Solutions & Substitutions by Reena: Doors and Tea Bags


By Reena Nerbas

Paint for Front Door

Dear Reena,

I am in need of repainting my exterior front door. Before painting, I must choose paint but I don’t know if the paint currently on the door is latex or oil. Do you know how I can figure that out? Aron

Dear Aron,

Using a cotton ball, wipe a small section of the door with rubbing alcohol. If color is removed, the paint is likely water based. To paint over latex; lightly sand the door to promote good adhesion and paint with a coat of primer before applying two or more coats of good quality paint. If the door is currently oil based; completely sand the door well before applying primer and good quality paint. Choosing cheap quality paint often ends up costing you more because you need more coats for good coverage, not worth the headache in my opinion.

Tea Bags

Dear Reena,

How many times can I use a tea bag before it is garbage? Thanks. Darren

Dear Darren,

It depends on the tea and the strength that you desire, in my opinion tea only tastes good with one tea bag use. But others suggest that white and/or green tea bags can be used 3 to 4 times. Some people agree that a black tea bag may be re-used all day, but should be tossed at the end of the day so that bacteria does not grow on the bag. Others argue that the bag can be used the next day as well, as long as the bag sits in water in the fridge overnight.

Feedback from Readers Who Care:

Re: Lubricating Doors

Dear Reena,

Your column suggested using petroleum jelly (Vaseline) for lubricating door hinges as being better than sprays like WD-40. I’ve never tried either since we use the best thing and that is; a solid stick lubricant. It does not wash off easily, does not attract dust (is not sticky like petroleum jelly), does not stain if you get it on clothes, does not dry out, safe if pets lick it, never needs reapplying if used thoroughly in the first place, prevents moisture from entering.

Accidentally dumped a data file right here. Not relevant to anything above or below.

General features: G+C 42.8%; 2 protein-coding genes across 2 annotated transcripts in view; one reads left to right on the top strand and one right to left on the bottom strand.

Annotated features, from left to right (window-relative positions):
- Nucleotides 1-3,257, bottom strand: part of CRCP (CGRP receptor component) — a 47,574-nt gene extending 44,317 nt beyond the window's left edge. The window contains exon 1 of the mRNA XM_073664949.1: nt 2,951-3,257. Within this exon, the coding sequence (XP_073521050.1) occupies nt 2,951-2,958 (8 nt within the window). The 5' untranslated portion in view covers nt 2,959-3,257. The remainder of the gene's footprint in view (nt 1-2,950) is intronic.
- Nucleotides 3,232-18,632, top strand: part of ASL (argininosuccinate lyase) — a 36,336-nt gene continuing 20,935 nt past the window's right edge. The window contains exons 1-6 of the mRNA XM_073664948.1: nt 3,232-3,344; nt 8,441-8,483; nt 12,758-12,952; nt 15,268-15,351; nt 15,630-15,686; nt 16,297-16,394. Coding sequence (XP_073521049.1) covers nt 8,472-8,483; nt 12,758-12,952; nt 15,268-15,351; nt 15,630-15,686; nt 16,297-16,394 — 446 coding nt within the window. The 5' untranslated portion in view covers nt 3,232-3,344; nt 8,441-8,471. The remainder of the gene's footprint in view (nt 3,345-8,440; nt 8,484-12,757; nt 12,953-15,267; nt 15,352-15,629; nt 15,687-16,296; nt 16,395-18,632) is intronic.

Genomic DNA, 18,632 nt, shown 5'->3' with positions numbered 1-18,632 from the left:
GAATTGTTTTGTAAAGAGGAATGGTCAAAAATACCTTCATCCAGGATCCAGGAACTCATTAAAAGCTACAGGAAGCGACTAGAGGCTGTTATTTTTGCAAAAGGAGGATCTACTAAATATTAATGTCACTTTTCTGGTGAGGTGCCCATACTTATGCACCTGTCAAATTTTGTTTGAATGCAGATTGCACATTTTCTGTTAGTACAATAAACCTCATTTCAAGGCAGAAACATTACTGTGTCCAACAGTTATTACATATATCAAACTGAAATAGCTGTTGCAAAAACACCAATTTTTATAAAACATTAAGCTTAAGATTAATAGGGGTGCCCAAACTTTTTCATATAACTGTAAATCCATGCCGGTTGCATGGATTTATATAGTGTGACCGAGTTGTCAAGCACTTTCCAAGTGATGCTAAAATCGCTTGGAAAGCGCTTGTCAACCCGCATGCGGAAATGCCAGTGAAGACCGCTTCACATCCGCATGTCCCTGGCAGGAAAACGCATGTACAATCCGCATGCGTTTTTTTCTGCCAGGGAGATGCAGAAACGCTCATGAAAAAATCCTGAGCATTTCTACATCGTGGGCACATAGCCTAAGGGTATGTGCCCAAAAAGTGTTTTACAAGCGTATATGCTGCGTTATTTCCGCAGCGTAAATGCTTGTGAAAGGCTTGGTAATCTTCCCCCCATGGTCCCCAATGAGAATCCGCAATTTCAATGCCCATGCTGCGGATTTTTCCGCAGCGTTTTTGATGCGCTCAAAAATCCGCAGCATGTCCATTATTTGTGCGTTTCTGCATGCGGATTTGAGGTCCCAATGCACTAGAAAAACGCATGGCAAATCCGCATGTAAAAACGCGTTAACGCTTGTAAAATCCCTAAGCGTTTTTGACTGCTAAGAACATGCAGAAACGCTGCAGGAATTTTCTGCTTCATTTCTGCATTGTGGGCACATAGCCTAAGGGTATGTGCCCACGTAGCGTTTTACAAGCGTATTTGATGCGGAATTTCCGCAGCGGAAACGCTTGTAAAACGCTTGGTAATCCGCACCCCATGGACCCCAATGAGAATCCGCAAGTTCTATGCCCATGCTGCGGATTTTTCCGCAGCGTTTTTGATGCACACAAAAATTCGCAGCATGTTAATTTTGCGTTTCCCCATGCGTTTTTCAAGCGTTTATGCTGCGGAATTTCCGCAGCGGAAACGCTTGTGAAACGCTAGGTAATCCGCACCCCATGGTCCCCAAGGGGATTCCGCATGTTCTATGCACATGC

Great for use on car lock mechanisms, door hinges of all kinds, drawer slides, filing cabinet slides, kitchen cabinet type hinges, squeaky floor joints (if you can get it in there) and zippers. Available at home hardware stores or on-line.

Additional tip: To prevent the rubber seals of your vehicle doors/trunk from becoming frozen shut in the winter, especially after washing, condition them with mineral oil (baby oil) or a silicone dielectric grease before winter rolls around. Clean door seal with soap and water. Let dry for a day or so. Apply mineral oil onto a wet rag, then apply liberally and thoroughly to seals and let soak in (don’t close door). If possible leave door open overnight if safe to do so (park in garage). If you’ve applied too much, such that the seal is still wet to the touch, wipe off any excess. To prolong life and keep them like new, do this in fall just before it gets cold, then in spring and mid-summer. Submitted Anonymously

Re: Cigarette Smell in Home

As a tradesman who gets into many homes, I find the most obvious places for cigarette smoke to accumulate are: In the air ducts, they need to be thoroughly vacuumed and brushed. Ceiling tiles that are removable, that is the quickest place for kids to hide cigarette butts when they hear Mom coming. Submitted By: John

tea bagA Cup of Hot Tips

  • Rub a damp tea bag onto mirrors to remove fingerprints.
  • Reduce puffy, swollen eyes. Freeze wet tea bags for 5 mins. Place cold tea bags on closed eyes.
  • Rub your hands with a wet tea bag to get rid of odors caused by handling fish.

Note: Every user assumes all risks of injury or damage resulting from the implementation of any suggestions in this column. Test all products on an inconspicuous area first.

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